Updated: Nov 28, 2022
Six days before Passover:
Lazarus, Martha and Mary planned a dinner in Jesus' honor. While Martha served, Lazarus was among the disciples reclining at the table with Jesus. Mary took about a pint of pure nard (John 12:2-3, NIV), poured it on Jesus’ feet and wiped His feet with her hair, filling the house with fragrance.
But one of the disciples, Judas Iscariot, objected, “Why wasn’t this perfume sold and the money given to the poor? It was worth a year’s wages”.
Judas did not say this because he cared about the poor but because he was a thief; as keeper of the money bag, he used to help himself to what was put into it."
“Leave her alone,” Jesus replied. “It was intended that she should save this perfume for the day of my burial. You will always have the poor among you, but you will not always have me.”
John 12:1-8, Holy Bible, New International Version®, NIV® Copyright ©1973, 1978, 1984, 2011 by Biblica, Inc.®
Two days before Passover:
"While Jesus was in Bethany in the home of Simon the Leper, a woman came to him with an alabaster flask filled with an expensive jar of pure nard (Mark 14:3, ESV). She poured on the head of Jesus as He reclined at the table. When the disciples saw this, they were indignant.
“Why this waste?” they asked.
“This pure nard could have been sold at a high price and the money given to the poor.”
Aware of this, Jesus said to them, “Why are you bothering this woman? She has done a beautiful thing to me. The poor you will always have with you, but you will not always have me. When she poured this perfume on my body, she did it to prepare me for burial. Truly I tell you, wherever this gospel is preached throughout the world, what she has done will also be told, in memory of her.”
Matthew 26:6-13, Holy Bible, New International Version®, NIV® Copyright ©1973, 1978, 1984, 2011 by Biblica, Inc.®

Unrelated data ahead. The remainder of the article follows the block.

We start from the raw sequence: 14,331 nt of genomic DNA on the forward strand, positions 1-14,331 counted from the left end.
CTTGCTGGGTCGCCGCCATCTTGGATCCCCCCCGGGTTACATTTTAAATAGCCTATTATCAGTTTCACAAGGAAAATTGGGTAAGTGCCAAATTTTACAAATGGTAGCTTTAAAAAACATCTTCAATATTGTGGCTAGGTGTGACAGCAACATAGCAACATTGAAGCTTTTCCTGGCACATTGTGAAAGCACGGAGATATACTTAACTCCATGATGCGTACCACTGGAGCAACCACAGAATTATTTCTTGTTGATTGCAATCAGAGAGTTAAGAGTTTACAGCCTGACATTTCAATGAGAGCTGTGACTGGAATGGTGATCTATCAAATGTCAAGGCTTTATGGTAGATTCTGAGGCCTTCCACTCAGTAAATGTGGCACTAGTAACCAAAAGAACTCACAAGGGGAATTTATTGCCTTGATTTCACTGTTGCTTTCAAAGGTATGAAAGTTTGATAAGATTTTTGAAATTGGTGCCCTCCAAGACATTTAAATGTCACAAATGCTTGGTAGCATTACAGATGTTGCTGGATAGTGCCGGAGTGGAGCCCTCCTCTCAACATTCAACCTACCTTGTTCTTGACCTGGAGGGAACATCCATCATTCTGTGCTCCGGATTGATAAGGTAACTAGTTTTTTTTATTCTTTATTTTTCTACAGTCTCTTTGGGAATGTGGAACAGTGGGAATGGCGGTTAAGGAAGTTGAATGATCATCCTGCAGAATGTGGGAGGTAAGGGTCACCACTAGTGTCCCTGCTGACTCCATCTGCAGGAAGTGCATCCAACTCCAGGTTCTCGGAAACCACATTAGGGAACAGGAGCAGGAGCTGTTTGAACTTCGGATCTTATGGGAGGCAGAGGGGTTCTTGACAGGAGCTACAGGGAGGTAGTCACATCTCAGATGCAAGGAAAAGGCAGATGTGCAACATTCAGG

While chief priests, elders, and Caiaphas schemed to arrest Jesus, a woman with a noble heart approached to anoint Him with the most expensive pure nard on the land. Jesus's words "wherever this gospel is preached throughout the world, what she has done will also be told, in memory of her" clung to me.
Who was she? Her name? Where did she come from? What's her story?
John reminded us that if everyone who met Christ was to share their testimony, even the whole world would not have room for the books that will be written. Scripture tells us after Jesus called His first disciples, He went throughout Galilee, teaching in their synagogues, proclaiming the good news of the kingdom and healing diseases among the people, and as news spread all over Syria, large crowds from Galilee, the Decapolis (the Ten Cities), Jerusalem, Judea, and the region across the Jordan followed Jesus and His disciples. Surely, The Woman with The Alabaster Flask knew Jesus Christ as the Lord. Though her name, origins or story was unwritten, Jesus wanted her action remembered.
To Jesus, her name, action, or story did not matter. Neither does your past.
Jesus wanted the Woman with the Alabaster Flask recognized because of her sacrifice and selflessness. Toward Jesus' last days on earth, her desire was not for personal gain, but for the Kingdom of God.
The Woman with The Alabaster Flask can be anyone of us.
Our names, origins, or stories may not be known by others but only by Jesus.
Others may interpret our sacrifices toward the kingdom of heaven as a waste, but to God, it will always be the most beautiful thing.
That is why, the story of the Woman with the Alabaster Flask is told whenever the gospel is preached throughout the world.
The Found Sheep